In the 1970s Chaplin appeared in several films that remain classics to this day, among them Cria Cuervos, Nashville, Remember My Name, and The Three Musketeers. “Nashville is a brilliant film. And it’s so today, and there’s an election coming up,” says Chaplin. “Nashville should be brought back because nothing is old about it. On the set everyone is trying to please Robert [Altman] because he is the best audience. He would almost never say ‘cut.’ He would give you such freedom. What you thought was freedom – he would make you think you invented the scene. But you were doing just what he wanted you to do.
“In the evening we would go see the rushes. Everyone was allowed to rushes, not like some directors. There wasn’t popcorn but there was marijuana, there was wine, there was beer and food. Everyone would admire everyone else. There was such a great ambiance between the actors. He would have us all living together and then he would have a big house where we would go to party. It was all very well arranged – to work with him was such a pleasure.
Regarding director Richard Lester and The Three Musketeers, Chaplin recalls: “We shot one film and then the gangsters, they made two films out of it. The gangster eventually married my sister,” adds Chaplin about one of the film’s producers, Ilya Salkind.
As talent Geraldine was only paid for one film. “We sued them and won. If you look at the script it says Intermission. But that intermission was actually the end of the first film and the second one was called Milady’s Revenge.” [The Four Musketeers: Milady’s Revenge (1974)] The first two films had an incredible array of actors and movie stars. But the rapport among the cast was not the same as on an Altman set. “In particular, Faye Dunaway and Raquel Welch had this thing going. They were not too happy with each other, a bit competitive. Also it was shot more like a conventional film, we weren’t all working together, we were all living in different places. I was living at home because it was shot in Spain,” says Chaplin. “Now on an Altman set you want to be there when you’re not filming.”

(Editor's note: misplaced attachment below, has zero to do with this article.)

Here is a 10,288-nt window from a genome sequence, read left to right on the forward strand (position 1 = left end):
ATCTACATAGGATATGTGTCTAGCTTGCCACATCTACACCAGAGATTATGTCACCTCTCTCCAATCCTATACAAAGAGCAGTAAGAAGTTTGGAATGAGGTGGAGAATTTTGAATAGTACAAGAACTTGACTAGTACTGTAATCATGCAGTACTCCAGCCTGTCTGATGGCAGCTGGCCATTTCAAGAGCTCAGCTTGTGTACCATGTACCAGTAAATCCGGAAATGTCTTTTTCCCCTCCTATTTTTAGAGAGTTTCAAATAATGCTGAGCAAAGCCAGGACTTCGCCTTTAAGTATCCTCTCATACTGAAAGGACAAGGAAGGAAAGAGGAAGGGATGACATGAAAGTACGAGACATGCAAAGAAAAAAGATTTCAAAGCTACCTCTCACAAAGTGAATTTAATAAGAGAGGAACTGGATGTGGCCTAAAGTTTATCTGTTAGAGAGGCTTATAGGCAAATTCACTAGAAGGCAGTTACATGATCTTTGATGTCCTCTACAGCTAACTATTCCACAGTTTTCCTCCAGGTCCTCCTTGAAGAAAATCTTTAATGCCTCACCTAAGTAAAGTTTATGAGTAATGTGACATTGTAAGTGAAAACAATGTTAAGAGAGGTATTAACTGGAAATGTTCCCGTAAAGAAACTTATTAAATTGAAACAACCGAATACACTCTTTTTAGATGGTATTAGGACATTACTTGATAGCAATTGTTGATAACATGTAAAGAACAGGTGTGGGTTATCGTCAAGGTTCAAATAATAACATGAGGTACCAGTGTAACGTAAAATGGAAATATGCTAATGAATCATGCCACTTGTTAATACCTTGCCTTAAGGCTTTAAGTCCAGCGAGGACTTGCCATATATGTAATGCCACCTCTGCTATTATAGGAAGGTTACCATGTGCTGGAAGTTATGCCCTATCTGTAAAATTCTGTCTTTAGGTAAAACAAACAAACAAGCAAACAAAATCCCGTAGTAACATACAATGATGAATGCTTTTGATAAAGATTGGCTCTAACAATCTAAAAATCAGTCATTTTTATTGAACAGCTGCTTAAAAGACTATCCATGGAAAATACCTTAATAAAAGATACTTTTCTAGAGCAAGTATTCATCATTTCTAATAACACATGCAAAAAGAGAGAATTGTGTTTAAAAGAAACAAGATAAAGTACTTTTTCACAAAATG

Alexander Dumas had actually written a sequel to his Three Musketeers series set a generation after the fact, and aptly titled Twenty Years Later. “And then we made another one after that,” says Chaplin referring to The Return of the Musketeers (1989), which united the original cast and director Lester. “There was tragedy during the filming because one of the actors fell off a horse and died.”
Chaplin’s daughter Oona Chaplin continues the family tradition with credits that include Game of Thrones and The Longest Ride. Referring to the latter film Chaplin says, “At the end of the movie they’d given her this portrait.” The painting she mentions plays a major plot point in The Longest Ride’s third act. “And she sent it to me. I didn’t want this. I hadn’t seen the film. Then it arrived and it’s so beautiful. We have it hanging in our living room,” says Chaplin. “It was the winner of a competition of eight-year old children, and this one won.”
— Michael Bergeron